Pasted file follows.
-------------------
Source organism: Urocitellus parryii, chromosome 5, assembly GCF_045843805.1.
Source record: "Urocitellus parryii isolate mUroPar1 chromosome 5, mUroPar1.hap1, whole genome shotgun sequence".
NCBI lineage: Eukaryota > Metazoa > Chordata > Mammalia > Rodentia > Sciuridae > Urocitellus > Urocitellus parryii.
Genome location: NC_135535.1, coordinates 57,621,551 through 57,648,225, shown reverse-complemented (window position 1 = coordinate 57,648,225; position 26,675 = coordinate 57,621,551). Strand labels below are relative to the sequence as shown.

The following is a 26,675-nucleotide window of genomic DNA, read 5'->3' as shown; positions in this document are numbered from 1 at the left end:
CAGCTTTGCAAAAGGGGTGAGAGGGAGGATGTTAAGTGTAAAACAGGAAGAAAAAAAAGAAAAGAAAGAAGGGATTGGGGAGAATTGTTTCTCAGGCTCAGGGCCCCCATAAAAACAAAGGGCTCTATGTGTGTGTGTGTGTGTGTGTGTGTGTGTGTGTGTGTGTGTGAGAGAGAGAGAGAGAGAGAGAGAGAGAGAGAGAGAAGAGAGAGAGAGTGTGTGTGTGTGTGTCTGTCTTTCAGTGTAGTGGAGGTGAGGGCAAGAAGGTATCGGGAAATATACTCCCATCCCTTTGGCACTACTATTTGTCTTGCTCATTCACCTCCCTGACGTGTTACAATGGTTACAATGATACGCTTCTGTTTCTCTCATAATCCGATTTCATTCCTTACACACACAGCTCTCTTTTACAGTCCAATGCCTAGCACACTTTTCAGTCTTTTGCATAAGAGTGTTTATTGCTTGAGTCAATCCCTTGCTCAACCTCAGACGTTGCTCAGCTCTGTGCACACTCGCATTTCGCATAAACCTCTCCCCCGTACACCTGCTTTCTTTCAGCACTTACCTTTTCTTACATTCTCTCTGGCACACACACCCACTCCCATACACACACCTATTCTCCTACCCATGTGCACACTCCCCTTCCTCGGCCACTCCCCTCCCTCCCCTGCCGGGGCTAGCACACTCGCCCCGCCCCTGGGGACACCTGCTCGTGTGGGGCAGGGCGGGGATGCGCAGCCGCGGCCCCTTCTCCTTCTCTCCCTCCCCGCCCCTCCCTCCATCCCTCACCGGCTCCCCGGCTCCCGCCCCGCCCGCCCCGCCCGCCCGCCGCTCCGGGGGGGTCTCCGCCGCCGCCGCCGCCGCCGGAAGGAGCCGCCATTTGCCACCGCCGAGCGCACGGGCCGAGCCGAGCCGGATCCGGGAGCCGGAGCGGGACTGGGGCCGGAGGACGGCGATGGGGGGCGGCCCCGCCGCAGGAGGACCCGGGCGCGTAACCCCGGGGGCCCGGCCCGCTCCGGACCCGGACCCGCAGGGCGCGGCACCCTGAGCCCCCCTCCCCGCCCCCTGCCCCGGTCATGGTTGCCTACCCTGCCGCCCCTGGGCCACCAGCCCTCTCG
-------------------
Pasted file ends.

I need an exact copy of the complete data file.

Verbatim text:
Source organism: Urocitellus parryii, chromosome 5, assembly GCF_045843805.1.
Source record: "Urocitellus parryii isolate mUroPar1 chromosome 5, mUroPar1.hap1, whole genome shotgun sequence".
NCBI lineage: Eukaryota > Metazoa > Chordata > Mammalia > Rodentia > Sciuridae > Urocitellus > Urocitellus parryii.
Genome location: NC_135535.1, coordinates 57,621,551 through 57,648,225, shown reverse-complemented (window position 1 = coordinate 57,648,225; position 26,675 = coordinate 57,621,551). Strand labels below are relative to the sequence as shown.

The following is a 26,675-nucleotide window of genomic DNA, read 5'->3' as shown; positions in this document are numbered from 1 at the left end:
CAGCTTTGCAAAAGGGGTGAGAGGGAGGATGTTAAGTGTAAAACAGGAAGAAAAAAAAGAAAAGAAAGAAGGGATTGGGGAGAATTGTTTCTCAGGCTCAGGGCCCCCATAAAAACAAAGGGCTCTATGTGTGTGTGTGTGTGTGTGTGTGTGTGTGTGTGTGTGTGTGAGAGAGAGAGAGAGAGAGAGAGAGAGAGAGAGAGAAGAGAGAGAGAGTGTGTGTGTGTGTGTCTGTCTTTCAGTGTAGTGGAGGTGAGGGCAAGAAGGTATCGGGAAATATACTCCCATCCCTTTGGCACTACTATTTGTCTTGCTCATTCACCTCCCTGACGTGTTACAATGGTTACAATGATACGCTTCTGTTTCTCTCATAATCCGATTTCATTCCTTACACACACAGCTCTCTTTTACAGTCCAATGCCTAGCACACTTTTCAGTCTTTTGCATAAGAGTGTTTATTGCTTGAGTCAATCCCTTGCTCAACCTCAGACGTTGCTCAGCTCTGTGCACACTCGCATTTCGCATAAACCTCTCCCCCGTACACCTGCTTTCTTTCAGCACTTACCTTTTCTTACATTCTCTCTGGCACACACACCCACTCCCATACACACACCTATTCTCCTACCCATGTGCACACTCCCCTTCCTCGGCCACTCCCCTCCCTCCCCTGCCGGGGCTAGCACACTCGCCCCGCCCCTGGGGACACCTGCTCGTGTGGGGCAGGGCGGGGATGCGCAGCCGCGGCCCCTTCTCCTTCTCTCCCTCCCCGCCCCTCCCTCCATCCCTCACCGGCTCCCCGGCTCCCGCCCCGCCCGCCCCGCCCGCCCGCCGCTCCGGGGGGGTCTCCGCCGCCGCCGCCGCCGCCGGAAGGAGCCGCCATTTGCCACCGCCGAGCGCACGGGCCGAGCCGAGCCGGATCCGGGAGCCGGAGCGGGACTGGGGCCGGAGGACGGCGATGGGGGGCGGCCCCGCCGCAGGAGGACCCGGGCGCGTAACCCCGGGGGCCCGGCCCGCTCCGGACCCGGACCCGCAGGGCGCGGCACCCTGAGCCCCCCTCCCCGCCCCCTGCCCCGGTCATGGTTGCCTACCCTGCCGCCCCTGGGCCACCAGCCCTCTCG